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  • Jason Capp

The Strong Turnaround of New Year's Meaning to African-Americans

Updated: Dec 31, 2019

For African-Americans, New Year's Day used to be recognized as "Hiring Day", and with that, it carried a darkness that made it the most dreaded day for slaves.

New Year's Day is a holiday celebrated by many across the globe. It symbolizes new beginnings and fresh starts to those looking for such, and New Year's resolutions have become a standard phrase in our vocabulary.

However, before the Civil War and the abolishing of slavery in the US, January 1st was known by a different name among slaves. "Hiring Day", also known as "Heartbreak Day", was a day where slaves did not know what their masters were going to do with them. They were not sure if they would be rented out to someone else, and they were not sure if they would be separated from their families.

This practice was very common in the American South, because it was beneficial to the owners of slaves and served as a profitable practice.

Deals would be made privately among families, friends, and business contacts, and then the slaves were presented to the public in a town square or court steps to finalize. Some times they would even be traded away or rented out secretly on the side of the road.

We know all of this horrific nature, because records were collected and are preserved once freedom was secured for slaves. Many writings from the slaves themselves are haunting to read, as they beg and pray that their buyers would be humane and understanding, as well as allowing families to stay together.

One slave named Lewis Clarke even once said, "Of all the days in the year, the slaves dread New-Year's day the worst or any. For folks come for their debts then; and if anybody is going to sell a slave, that's the time they do it; and if anybody's going to give away a slave, that's the time they do it; and the slave never knows where he'll be sent to. Oh, New-Year's a heart-breaking time in Kentucky!"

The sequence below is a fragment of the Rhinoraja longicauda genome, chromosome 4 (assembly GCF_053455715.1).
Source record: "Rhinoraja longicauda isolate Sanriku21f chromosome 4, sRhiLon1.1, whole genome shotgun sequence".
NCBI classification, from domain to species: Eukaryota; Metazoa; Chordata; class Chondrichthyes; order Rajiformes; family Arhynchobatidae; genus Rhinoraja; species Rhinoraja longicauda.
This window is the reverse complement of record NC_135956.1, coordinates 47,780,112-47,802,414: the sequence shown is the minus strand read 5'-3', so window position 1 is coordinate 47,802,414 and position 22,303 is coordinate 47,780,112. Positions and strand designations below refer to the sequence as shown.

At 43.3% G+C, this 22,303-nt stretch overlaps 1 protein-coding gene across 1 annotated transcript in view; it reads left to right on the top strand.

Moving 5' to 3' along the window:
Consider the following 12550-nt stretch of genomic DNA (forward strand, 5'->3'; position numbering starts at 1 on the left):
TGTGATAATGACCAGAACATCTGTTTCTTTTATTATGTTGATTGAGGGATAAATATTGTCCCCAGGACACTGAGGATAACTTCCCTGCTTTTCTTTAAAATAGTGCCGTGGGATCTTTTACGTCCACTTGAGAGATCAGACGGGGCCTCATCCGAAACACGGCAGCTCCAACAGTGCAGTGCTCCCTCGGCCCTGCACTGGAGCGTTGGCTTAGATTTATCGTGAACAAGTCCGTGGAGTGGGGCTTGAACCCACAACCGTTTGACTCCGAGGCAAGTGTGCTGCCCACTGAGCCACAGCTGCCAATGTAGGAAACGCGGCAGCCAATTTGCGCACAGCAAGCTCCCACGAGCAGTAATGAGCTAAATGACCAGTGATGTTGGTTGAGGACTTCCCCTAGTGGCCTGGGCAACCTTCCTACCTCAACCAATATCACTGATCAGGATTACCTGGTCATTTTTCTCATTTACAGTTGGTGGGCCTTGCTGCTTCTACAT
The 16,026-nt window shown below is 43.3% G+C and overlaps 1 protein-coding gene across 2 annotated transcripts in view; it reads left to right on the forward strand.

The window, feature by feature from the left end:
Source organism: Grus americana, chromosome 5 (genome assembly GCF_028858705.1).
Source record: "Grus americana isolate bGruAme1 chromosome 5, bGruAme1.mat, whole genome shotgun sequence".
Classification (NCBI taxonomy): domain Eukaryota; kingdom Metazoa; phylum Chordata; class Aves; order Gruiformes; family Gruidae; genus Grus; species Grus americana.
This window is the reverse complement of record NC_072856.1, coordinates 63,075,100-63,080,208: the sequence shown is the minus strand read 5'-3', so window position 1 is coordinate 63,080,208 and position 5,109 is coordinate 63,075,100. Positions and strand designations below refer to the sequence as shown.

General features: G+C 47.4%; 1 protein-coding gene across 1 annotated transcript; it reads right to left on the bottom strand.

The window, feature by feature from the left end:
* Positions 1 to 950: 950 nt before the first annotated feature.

It is also rumored that the idea of the New Year's resolution comes from this Hiring Day. The idea is that for the next year, that slave will be something "new" for the entire year until the next possible Hiring Day. To think that they had no choice in their annual change, while most people today give up on their resolutions within the first month.

The reason why it is also known as "Heartbreak Day" lends to the fact that parents were commonly separated from their children. Mothers would be brought to the auction block on New Year's with all of their children hoping that they would all stay together. The sad reality was that often times mothers would lose all of their children at these auctions or from private deals, and slave traders would not even tell the parents where their children just got sent off to.

Parents and children who refused to allow this horrible reality to take place would refuse to go to their new owners. If this case, slaves were whipped, beaten profusely, and even jailed in an attempt to crush their spirit and submit them to their new owner, new future, and new responsibilities.

Thankfully, New Year's Day is not all horror and bad omens for African-Americans. On January 1, 1808, the US federal ban on the transatlantic slave trade went into effect, bringing short-term relief to African-American communities in America.

Although this did not stop everything and slaves still faced terrors and a slew of problems, it began the process for major change.

New Year's Day became more and more associated with freedom than slavery from this time. Especially when Abraham Lincoln signed the Emancipation Proclamation, freeing slaves in all American states on New Year’s Day in 1863.

Slaves went to churches to pray, sing, and celebrate on Dec. 31, 1862. This began the tradition of New Year’s Eve prayer services at African-American churches nationwide that continue to this very day.

It is a powerful story of strength and perseverance that has enabled African-Americans over the history of the United States of America. To think that in the beginning of America's history, slaves hated and feared January 1st. Nowadays, January 1st celebrates real freedom and opportunity for their ancestors.

It is a powerful and humbling testimony. Let us remember to see the reality of New Year's Day's history; the good, the bad, and the ugly. It helps us to see how we are to continue change as we move forward, and it grounds us in a time that generally clouds our thinking and emotions.

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